By Liz Massey, September 2016 Issue.
A Flagstaff Family YMCA manager has been honored by Northern Arizona University’s LGBTQIA Commission for her efforts in making the facility a safe and welcoming place for transgender and non-binary patrons.
Lindsey Combe, the facility’s operations director, received the commission’s Ally of the Year Award late in the spring semester. The award, which has been presented by the commission
since 2013, recognizes partners on and off campus who demonstrate support for NAU’s LGBTQIA community.
Combe was nominated for the award because of her handling of a request to change the signs on the two single-stall restrooms in the facility.
After a member communicated that they didn’t feel safe or comfortable in the Flagstaff Family YMCA because of the strict gender-exclusive labeling of the restrooms, Combe met with the individual’s parents, Joe and DeeAnn Wegwert, who are also members of the YMCA.
Joe, an associate professor at NAU, and DeeAnn, a community representative, provided Combe with insight on the best ways to update the signage, which included the suggestion to avoid using icons that emphasized the gender binary of male or female. This resulted in the creation of new signs bearing only a toilet icon and an wheelchair-accessible icon. The signs cost about $400 to have manufactured and installed, Combe said.
The Wegwerts were instrumental to expanding Combe’s understanding of the issues that trans and non-binary individuals face in gendered spaces such as public restrooms, she asserted.
“All staff at the Y want to be supportive, but we really didn’t have the language to begin the conversation. I said, ‘Please help me understand how to help you.’ Joe, in particular, and the NAU LGBTQIA group sat with me and helped me understand the language to use,” she said.
The Ally of the Year Award praised Combe’s prompt handling of the matter, and her willingness to find a solution that created a welcoming atmosphere at the facility. According to Combe, the entire YMCA organization is dedicated to ensuring its members feel included and welcomed.
“The Y is for everyone,” she said. “It’s a community place where everyone should feel comfortable. We say ‘no one is turned away from the Y,’ mainly in terms of finances, but it’s so much more than a person’s ability to pay. [Inclusion is] so important to our culture.”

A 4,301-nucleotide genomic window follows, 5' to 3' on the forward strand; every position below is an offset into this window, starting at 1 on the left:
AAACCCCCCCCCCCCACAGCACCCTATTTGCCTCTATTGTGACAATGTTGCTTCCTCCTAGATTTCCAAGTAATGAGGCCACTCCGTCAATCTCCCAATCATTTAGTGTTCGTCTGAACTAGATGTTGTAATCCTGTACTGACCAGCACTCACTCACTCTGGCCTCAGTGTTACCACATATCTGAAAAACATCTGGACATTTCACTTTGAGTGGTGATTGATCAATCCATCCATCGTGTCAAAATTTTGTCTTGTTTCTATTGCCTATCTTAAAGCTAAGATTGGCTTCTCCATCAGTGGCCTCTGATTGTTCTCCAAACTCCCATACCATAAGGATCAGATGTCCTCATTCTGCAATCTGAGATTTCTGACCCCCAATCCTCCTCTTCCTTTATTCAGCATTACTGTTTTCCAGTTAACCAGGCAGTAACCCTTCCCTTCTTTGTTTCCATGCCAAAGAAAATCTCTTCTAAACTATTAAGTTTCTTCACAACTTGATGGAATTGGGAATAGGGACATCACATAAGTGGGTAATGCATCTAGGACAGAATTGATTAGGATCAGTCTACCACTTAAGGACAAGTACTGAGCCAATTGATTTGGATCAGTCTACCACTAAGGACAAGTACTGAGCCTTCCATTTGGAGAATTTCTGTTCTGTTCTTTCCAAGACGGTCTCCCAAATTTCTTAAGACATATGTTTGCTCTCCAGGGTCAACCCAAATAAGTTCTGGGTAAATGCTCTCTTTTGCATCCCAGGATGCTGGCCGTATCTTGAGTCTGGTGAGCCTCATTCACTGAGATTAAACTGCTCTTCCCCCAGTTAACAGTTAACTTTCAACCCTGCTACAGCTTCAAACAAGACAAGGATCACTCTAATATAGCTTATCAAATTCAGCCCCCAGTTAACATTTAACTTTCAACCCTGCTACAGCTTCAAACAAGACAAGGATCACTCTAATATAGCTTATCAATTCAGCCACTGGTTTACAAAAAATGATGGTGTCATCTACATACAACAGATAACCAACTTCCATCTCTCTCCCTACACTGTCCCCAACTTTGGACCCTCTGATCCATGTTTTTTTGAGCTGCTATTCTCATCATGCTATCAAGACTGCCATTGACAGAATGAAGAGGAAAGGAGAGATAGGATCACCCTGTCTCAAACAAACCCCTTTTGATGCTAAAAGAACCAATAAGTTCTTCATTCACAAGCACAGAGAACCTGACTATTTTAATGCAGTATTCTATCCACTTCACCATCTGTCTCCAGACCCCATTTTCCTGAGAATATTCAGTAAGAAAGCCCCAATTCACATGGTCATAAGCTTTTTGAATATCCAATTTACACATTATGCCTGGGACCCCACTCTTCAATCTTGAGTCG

Combe noted that there was no general announcement about the signs on the restrooms, but that her staff has been trained to have educational conversations about why the change was made when members ask about it. Additionally, the Wegwerts have joined the YMCA’s board, and have sat in on staff meetings to answer questions about the change.
The changing rooms for the Flagstaff Family YMCA remain gendered spaces, although Combe said conversations were taking place at the national level of the organization on how to promote the safety and inclusion of trans or non-binary members. For now, she said that the LGBTQ members she’s interacted with were appreciative of the inclusive restrooms as a safe place to change into their workout gear.
The signs have generated mostly positive comments for the Flagstaff Family YMCA, with other local organizations seeking counsel from Combe about how to design inclusive restroom signage and implement a similar change.
Because Joe and DeeAnn are both members of the LGBTQIA Commission, the changes also attracted attention at the university, resulting in Combe’s nomination from the award.
Matthew Tombaugh, the immediate past chair of the commission, said that honoring the actions of people such as Combe through the ally award was significant, because allies are crucial to the advancement of LGBTQ equality.
“Much, if not all, of our work depends on the support of people who identify outside of the LGBTQIA community to move efforts forward,” Tombaugh said.
Combe said she was “humbled” by the award, which she was presented at the President’s Annual Diversity Awards.
“I hadn’t thought about being an ally much before this,” she said. “But I saw that something as simple as changing the bathroom signs meant so much to the people who are affected. It was such an easy change, but it showed me how much that segment of the community has struggled with this issue.”